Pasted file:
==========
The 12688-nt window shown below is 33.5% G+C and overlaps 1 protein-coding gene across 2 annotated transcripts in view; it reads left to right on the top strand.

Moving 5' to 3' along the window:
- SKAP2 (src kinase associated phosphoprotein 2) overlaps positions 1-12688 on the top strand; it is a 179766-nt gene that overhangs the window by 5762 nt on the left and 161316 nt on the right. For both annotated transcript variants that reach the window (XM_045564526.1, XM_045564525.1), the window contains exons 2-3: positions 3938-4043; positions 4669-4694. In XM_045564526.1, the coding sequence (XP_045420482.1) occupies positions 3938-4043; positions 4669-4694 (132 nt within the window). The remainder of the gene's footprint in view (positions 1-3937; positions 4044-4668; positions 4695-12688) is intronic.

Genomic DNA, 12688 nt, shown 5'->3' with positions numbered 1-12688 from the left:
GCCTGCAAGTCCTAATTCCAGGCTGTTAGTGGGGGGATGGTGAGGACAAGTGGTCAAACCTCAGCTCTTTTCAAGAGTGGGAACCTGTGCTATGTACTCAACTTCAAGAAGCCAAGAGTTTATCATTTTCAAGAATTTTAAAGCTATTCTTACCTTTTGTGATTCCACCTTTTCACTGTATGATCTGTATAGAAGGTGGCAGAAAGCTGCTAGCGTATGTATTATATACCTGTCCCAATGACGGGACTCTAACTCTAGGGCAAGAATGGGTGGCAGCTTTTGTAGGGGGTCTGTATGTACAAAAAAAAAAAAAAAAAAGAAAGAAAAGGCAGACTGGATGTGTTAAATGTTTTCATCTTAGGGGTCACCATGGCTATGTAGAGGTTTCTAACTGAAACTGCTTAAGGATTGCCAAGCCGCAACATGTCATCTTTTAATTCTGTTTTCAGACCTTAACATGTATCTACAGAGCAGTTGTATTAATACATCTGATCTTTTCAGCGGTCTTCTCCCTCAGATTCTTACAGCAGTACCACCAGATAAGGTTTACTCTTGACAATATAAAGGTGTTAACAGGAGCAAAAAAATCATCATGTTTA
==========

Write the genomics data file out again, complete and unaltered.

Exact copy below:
The 12688-nt window shown below is 33.5% G+C and overlaps 1 protein-coding gene across 2 annotated transcripts in view; it reads left to right on the top strand.

Moving 5' to 3' along the window:
- SKAP2 (src kinase associated phosphoprotein 2) overlaps positions 1-12688 on the top strand; it is a 179766-nt gene that overhangs the window by 5762 nt on the left and 161316 nt on the right. For both annotated transcript variants that reach the window (XM_045564526.1, XM_045564525.1), the window contains exons 2-3: positions 3938-4043; positions 4669-4694. In XM_045564526.1, the coding sequence (XP_045420482.1) occupies positions 3938-4043; positions 4669-4694 (132 nt within the window). The remainder of the gene's footprint in view (positions 1-3937; positions 4044-4668; positions 4695-12688) is intronic.

Genomic DNA, 12688 nt, shown 5'->3' with positions numbered 1-12688 from the left:
GCCTGCAAGTCCTAATTCCAGGCTGTTAGTGGGGGGATGGTGAGGACAAGTGGTCAAACCTCAGCTCTTTTCAAGAGTGGGAACCTGTGCTATGTACTCAACTTCAAGAAGCCAAGAGTTTATCATTTTCAAGAATTTTAAAGCTATTCTTACCTTTTGTGATTCCACCTTTTCACTGTATGATCTGTATAGAAGGTGGCAGAAAGCTGCTAGCGTATGTATTATATACCTGTCCCAATGACGGGACTCTAACTCTAGGGCAAGAATGGGTGGCAGCTTTTGTAGGGGGTCTGTATGTACAAAAAAAAAAAAAAAAAAGAAAGAAAAGGCAGACTGGATGTGTTAAATGTTTTCATCTTAGGGGTCACCATGGCTATGTAGAGGTTTCTAACTGAAACTGCTTAAGGATTGCCAAGCCGCAACATGTCATCTTTTAATTCTGTTTTCAGACCTTAACATGTATCTACAGAGCAGTTGTATTAATACATCTGATCTTTTCAGCGGTCTTCTCCCTCAGATTCTTACAGCAGTACCACCAGATAAGGTTTACTCTTGACAATATAAAGGTGTTAACAGGAGCAAAAAAATCATCATGTTTA